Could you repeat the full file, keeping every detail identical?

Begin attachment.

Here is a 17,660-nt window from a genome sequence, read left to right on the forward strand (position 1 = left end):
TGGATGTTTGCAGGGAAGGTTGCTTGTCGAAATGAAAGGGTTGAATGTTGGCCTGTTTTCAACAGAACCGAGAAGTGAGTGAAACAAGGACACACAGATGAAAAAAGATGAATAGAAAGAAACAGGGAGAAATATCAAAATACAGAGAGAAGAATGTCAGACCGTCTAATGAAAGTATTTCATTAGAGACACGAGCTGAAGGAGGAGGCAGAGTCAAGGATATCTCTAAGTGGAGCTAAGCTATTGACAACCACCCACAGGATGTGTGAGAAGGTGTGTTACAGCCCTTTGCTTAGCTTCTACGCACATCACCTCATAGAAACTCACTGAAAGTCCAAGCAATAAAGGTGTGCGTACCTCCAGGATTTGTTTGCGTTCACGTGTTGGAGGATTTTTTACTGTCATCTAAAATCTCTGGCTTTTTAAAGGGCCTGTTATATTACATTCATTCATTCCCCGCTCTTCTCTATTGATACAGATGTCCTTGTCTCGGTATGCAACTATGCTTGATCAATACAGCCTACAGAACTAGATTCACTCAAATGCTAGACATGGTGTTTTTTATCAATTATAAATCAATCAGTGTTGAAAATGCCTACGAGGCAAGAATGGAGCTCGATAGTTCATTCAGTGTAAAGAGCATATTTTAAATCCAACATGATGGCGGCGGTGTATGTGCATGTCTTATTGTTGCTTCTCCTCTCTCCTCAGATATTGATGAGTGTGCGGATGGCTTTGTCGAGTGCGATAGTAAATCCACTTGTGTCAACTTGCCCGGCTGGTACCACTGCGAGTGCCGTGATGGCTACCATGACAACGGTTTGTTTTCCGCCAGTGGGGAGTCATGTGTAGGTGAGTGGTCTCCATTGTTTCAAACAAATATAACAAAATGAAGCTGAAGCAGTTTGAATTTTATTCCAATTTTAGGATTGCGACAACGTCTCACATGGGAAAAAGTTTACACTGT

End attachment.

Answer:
Here is a 17,660-nt window from a genome sequence, read left to right on the forward strand (position 1 = left end):
TGGATGTTTGCAGGGAAGGTTGCTTGTCGAAATGAAAGGGTTGAATGTTGGCCTGTTTTCAACAGAACCGAGAAGTGAGTGAAACAAGGACACACAGATGAAAAAAGATGAATAGAAAGAAACAGGGAGAAATATCAAAATACAGAGAGAAGAATGTCAGACCGTCTAATGAAAGTATTTCATTAGAGACACGAGCTGAAGGAGGAGGCAGAGTCAAGGATATCTCTAAGTGGAGCTAAGCTATTGACAACCACCCACAGGATGTGTGAGAAGGTGTGTTACAGCCCTTTGCTTAGCTTCTACGCACATCACCTCATAGAAACTCACTGAAAGTCCAAGCAATAAAGGTGTGCGTACCTCCAGGATTTGTTTGCGTTCACGTGTTGGAGGATTTTTTACTGTCATCTAAAATCTCTGGCTTTTTAAAGGGCCTGTTATATTACATTCATTCATTCCCCGCTCTTCTCTATTGATACAGATGTCCTTGTCTCGGTATGCAACTATGCTTGATCAATACAGCCTACAGAACTAGATTCACTCAAATGCTAGACATGGTGTTTTTTATCAATTATAAATCAATCAGTGTTGAAAATGCCTACGAGGCAAGAATGGAGCTCGATAGTTCATTCAGTGTAAAGAGCATATTTTAAATCCAACATGATGGCGGCGGTGTATGTGCATGTCTTATTGTTGCTTCTCCTCTCTCCTCAGATATTGATGAGTGTGCGGATGGCTTTGTCGAGTGCGATAGTAAATCCACTTGTGTCAACTTGCCCGGCTGGTACCACTGCGAGTGCCGTGATGGCTACCATGACAACGGTTTGTTTTCCGCCAGTGGGGAGTCATGTGTAGGTGAGTGGTCTCCATTGTTTCAAACAAATATAACAAAATGAAGCTGAAGCAGTTTGAATTTTATTCCAATTTTAGGATTGCGACAACGTCTCACATGGGAAAAAGTTTACACTGT